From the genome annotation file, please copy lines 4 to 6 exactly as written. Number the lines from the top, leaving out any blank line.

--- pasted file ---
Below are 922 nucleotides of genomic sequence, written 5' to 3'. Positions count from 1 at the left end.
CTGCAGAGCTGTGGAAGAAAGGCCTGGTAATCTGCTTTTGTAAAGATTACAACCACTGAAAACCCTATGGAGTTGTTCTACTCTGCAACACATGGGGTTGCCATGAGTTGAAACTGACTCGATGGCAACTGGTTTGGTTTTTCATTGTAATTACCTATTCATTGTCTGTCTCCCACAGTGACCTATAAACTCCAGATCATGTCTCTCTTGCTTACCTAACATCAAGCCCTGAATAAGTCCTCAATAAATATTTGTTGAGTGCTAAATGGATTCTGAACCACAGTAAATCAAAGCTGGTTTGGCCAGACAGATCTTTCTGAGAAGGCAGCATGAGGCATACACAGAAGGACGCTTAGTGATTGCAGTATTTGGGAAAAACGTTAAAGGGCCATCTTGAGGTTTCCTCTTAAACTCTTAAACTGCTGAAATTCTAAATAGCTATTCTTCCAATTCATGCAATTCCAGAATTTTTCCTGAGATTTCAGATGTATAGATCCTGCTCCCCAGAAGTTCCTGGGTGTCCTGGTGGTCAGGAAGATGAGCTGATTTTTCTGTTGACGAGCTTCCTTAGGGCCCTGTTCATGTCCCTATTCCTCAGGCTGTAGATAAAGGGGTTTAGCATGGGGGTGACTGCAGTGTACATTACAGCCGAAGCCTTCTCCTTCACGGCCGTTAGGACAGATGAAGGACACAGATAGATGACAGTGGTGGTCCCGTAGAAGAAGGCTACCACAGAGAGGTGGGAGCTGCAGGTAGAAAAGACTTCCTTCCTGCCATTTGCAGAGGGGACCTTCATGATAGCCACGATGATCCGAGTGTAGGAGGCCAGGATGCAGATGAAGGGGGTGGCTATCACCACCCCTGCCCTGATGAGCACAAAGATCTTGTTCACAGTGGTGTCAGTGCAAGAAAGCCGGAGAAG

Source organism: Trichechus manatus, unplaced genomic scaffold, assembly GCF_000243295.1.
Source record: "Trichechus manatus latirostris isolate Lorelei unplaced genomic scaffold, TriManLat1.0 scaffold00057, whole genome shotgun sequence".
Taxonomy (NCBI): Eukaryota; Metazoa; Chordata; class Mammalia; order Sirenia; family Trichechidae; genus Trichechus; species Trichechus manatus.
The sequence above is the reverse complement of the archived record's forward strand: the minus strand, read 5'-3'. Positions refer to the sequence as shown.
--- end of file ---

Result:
Source record: "Trichechus manatus latirostris isolate Lorelei unplaced genomic scaffold, TriManLat1.0 scaffold00057, whole genome shotgun sequence".
Taxonomy (NCBI): Eukaryota; Metazoa; Chordata; class Mammalia; order Sirenia; family Trichechidae; genus Trichechus; species Trichechus manatus.
The sequence above is the reverse complement of the archived record's forward strand: the minus strand, read 5'-3'. Positions refer to the sequence as shown.